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8 Moments in Knock Knock Joke History

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ThinkStock

Think back to the first joke you ever learned to tell, and chances are good that it started out with two simple words: Knock knock. (Chances are also pretty good that it wasn’t very funny.) You may have thought you invented the pun, but its history dates back much, much further than that. Here’s a brief history…

1. THE BARD ABIDES IN 1606.

Though the exact origin of the knock knock joke is officially unknown, many scholars point to the second act of Shakespeare’s Macbeth—written around 1606—as the earliest known example. It occurs when a porter is awoken out of a drunken stupor by a man knocking at Macbeth and Lady Macbeth’s door.

2. CHILDREN PLAY IN 1929.

In Henry Bett’s 1929 book, The Games of Children: Their Origin and History, the author talks about the knock knock joke as being part of a kid’s game called Buff, in which one child would bang a stick while saying “Knock knock,” to which his or her opponent would ask, “Who’s there?”

3. WRITERS CATCH ON IN 1934.

In 1934, a newspaper columnist used the following (not-so-funny) joke in a story, which marked the knock knock joke’s first published appearance in popular culture:

Knock knock.
Who's there?
Rufus.
Rufus who?
Rufus the most important part of your house.

4. WHAT’S THIS TURNS TO WHO’S THERE IN 1936.

By 1936, the knock knock joke had made its way to the masses. So much so that an Associated Press article about its growing popularity appeared in the August 3rd edition of the Titusville Herald. Titled “‘Knock Knock’ Latest Nutsy Game for Parlor Amusement,” the piece talked about how “What’s this?” had given way to “Knock, knock” as the favorite parlor game setup. “Gone, apparently, are the days when the more serious-minded settled down to a concentrated spar with jigsaw puzzles, anagrams, intelligence tests, and similar intellectual pursuits,” the author lamented.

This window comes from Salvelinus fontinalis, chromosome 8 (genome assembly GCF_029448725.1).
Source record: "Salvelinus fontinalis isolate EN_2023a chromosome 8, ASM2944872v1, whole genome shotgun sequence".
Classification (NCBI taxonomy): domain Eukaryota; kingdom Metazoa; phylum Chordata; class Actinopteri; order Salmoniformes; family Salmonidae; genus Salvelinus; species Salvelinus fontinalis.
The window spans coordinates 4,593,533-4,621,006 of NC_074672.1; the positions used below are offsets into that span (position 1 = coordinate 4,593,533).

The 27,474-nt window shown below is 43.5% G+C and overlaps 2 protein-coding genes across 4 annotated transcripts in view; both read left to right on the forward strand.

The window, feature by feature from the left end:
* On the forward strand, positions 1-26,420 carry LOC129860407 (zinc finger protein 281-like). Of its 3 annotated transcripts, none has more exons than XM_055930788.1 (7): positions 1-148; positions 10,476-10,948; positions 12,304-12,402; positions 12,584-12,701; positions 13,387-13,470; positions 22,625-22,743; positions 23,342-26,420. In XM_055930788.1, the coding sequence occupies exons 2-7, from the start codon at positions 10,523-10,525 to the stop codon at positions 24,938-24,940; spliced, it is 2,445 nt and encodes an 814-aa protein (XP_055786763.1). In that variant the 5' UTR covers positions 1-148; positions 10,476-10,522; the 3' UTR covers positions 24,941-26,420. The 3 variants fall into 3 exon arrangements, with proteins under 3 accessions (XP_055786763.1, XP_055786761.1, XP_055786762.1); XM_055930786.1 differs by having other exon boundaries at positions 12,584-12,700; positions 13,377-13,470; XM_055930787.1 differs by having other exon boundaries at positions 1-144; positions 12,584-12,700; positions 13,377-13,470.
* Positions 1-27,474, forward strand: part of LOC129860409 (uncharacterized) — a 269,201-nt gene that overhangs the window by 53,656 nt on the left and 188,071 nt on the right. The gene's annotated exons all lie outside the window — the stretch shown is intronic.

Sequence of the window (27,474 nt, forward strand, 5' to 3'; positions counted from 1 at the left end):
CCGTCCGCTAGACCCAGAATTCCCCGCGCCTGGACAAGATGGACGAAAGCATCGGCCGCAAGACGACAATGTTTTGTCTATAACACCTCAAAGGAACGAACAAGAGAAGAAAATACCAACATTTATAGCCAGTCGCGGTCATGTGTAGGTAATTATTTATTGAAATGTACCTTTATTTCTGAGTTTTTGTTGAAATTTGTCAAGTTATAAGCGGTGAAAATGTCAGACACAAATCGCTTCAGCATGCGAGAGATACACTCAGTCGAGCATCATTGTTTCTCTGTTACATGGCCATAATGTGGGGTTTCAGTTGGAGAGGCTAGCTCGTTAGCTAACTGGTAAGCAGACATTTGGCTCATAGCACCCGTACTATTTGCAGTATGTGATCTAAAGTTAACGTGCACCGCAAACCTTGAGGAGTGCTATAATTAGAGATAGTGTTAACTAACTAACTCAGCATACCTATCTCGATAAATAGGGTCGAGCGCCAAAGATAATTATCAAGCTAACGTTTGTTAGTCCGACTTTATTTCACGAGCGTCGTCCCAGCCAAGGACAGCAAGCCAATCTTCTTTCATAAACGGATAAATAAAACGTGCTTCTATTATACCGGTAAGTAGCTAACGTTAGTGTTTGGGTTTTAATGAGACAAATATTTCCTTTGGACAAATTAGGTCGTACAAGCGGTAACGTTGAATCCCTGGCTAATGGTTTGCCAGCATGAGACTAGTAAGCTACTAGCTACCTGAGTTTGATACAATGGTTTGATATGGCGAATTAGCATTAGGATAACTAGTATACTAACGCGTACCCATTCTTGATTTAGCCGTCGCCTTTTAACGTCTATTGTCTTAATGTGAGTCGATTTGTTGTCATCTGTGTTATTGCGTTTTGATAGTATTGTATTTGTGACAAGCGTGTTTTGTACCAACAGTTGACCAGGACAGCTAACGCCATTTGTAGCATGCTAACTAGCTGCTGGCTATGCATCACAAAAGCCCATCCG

5. RAMROD DANK INVENTED IT IN 1936.

On December 30, 1936, humorist/radio host Fred Allen produced a wrap-up of the year’s biggest events in which he included an interview with the fictional Ramrod Dank, whom he deemed “The first man to coin a knock knock.”

6. KNOCK KNOCK GOES INTERNATIONAL IN 1953.

By the 1950s, the knock knock joke had gained popularity around the world, in both English-speaking countries (England, Ireland, Australia, Canada) and otherwise (France, Belgium, India). French versions of the joke started out with “Toc-Toc,” and the punchline was typically a song title. In Afrikaans and Dutch, it’s “Klop-klop” and “Kon-kon” in Korean and Japanese. In Spanish, the joke usually rhymes. In South Africa in 1953, the following joke was popular amongst school children:

Knock, knock!
Who's there?
Delores.
Delores who?
Delores my shepherd.

7. LAUGH-IN DOES KNOCK-KNOCK IN 1968.

Knock knock jokes were a staple of the banter on Rowan & Martin’s Laugh-In from the very first season of the sketch comedy show’s six-season run.

8. GEORGE ZIMMERMAN’S LAWYER GETS IN ON THE FUN IN 2013.

“At considerable risk… I’d like to tell you a little joke,” George Zimmerman’s lawyer, Don West, told the jury during opening statements. Then proceeded to unleash the following bit:

Knock-knock.
Who's there?
George Zimmerman.
George Zimmerman who?
Alright good. You're on the jury.

Crickets would have been an improvement over the reaction the “joke” got.

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The 5 Most Valuable Pokemon Cards
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Minh Hoang, Flickr // CC BY-ND 2.0

As a teenager, Pokemon creator Satoshi Tajiri was so fond of collecting insects that classmates called him “Mr. Bug.” While it might not have been an affectionate label, Tajiri had the last laugh: His Pokemon video game, originally released for the Nintendo Game Boy in 1996, has become an enduring multimedia success, selling billions in games, merchandise, and phone apps.